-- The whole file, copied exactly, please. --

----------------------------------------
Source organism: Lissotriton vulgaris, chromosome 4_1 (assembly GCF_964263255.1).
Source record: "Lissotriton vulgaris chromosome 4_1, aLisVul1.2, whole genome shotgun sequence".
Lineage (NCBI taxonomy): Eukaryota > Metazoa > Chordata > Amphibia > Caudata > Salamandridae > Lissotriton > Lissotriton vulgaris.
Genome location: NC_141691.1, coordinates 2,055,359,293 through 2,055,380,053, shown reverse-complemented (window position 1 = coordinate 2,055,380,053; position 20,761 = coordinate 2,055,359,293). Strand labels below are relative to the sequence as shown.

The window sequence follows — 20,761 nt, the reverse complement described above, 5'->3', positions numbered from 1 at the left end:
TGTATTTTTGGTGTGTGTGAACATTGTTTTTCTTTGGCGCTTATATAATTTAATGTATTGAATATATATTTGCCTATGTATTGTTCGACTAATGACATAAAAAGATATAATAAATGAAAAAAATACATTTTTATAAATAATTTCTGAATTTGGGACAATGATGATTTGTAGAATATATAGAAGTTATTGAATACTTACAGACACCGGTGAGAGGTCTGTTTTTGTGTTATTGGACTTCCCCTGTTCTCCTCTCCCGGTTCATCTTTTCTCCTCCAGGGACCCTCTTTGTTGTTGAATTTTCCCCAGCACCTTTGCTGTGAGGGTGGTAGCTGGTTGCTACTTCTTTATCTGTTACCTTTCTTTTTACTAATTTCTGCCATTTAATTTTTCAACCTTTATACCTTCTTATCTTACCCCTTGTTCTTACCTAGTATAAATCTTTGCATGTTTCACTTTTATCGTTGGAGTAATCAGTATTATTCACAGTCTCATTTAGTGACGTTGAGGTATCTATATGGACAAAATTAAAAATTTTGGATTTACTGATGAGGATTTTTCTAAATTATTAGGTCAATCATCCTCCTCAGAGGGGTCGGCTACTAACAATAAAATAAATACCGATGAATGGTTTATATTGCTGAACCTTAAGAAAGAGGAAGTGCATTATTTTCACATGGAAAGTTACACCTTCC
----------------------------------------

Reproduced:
Source organism: Lissotriton vulgaris, chromosome 4_1 (assembly GCF_964263255.1).
Source record: "Lissotriton vulgaris chromosome 4_1, aLisVul1.2, whole genome shotgun sequence".
Lineage (NCBI taxonomy): Eukaryota > Metazoa > Chordata > Amphibia > Caudata > Salamandridae > Lissotriton > Lissotriton vulgaris.
Genome location: NC_141691.1, coordinates 2,055,359,293 through 2,055,380,053, shown reverse-complemented (window position 1 = coordinate 2,055,380,053; position 20,761 = coordinate 2,055,359,293). Strand labels below are relative to the sequence as shown.

The window sequence follows — 20,761 nt, the reverse complement described above, 5'->3', positions numbered from 1 at the left end:
TGTATTTTTGGTGTGTGTGAACATTGTTTTTCTTTGGCGCTTATATAATTTAATGTATTGAATATATATTTGCCTATGTATTGTTCGACTAATGACATAAAAAGATATAATAAATGAAAAAAATACATTTTTATAAATAATTTCTGAATTTGGGACAATGATGATTTGTAGAATATATAGAAGTTATTGAATACTTACAGACACCGGTGAGAGGTCTGTTTTTGTGTTATTGGACTTCCCCTGTTCTCCTCTCCCGGTTCATCTTTTCTCCTCCAGGGACCCTCTTTGTTGTTGAATTTTCCCCAGCACCTTTGCTGTGAGGGTGGTAGCTGGTTGCTACTTCTTTATCTGTTACCTTTCTTTTTACTAATTTCTGCCATTTAATTTTTCAACCTTTATACCTTCTTATCTTACCCCTTGTTCTTACCTAGTATAAATCTTTGCATGTTTCACTTTTATCGTTGGAGTAATCAGTATTATTCACAGTCTCATTTAGTGACGTTGAGGTATCTATATGGACAAAATTAAAAATTTTGGATTTACTGATGAGGATTTTTCTAAATTATTAGGTCAATCATCCTCCTCAGAGGGGTCGGCTACTAACAATAAAATAAATACCGATGAATGGTTTATATTGCTGAACCTTAAGAAAGAGGAAGTGCATTATTTTCACATGGAAAGTTACACCTTCC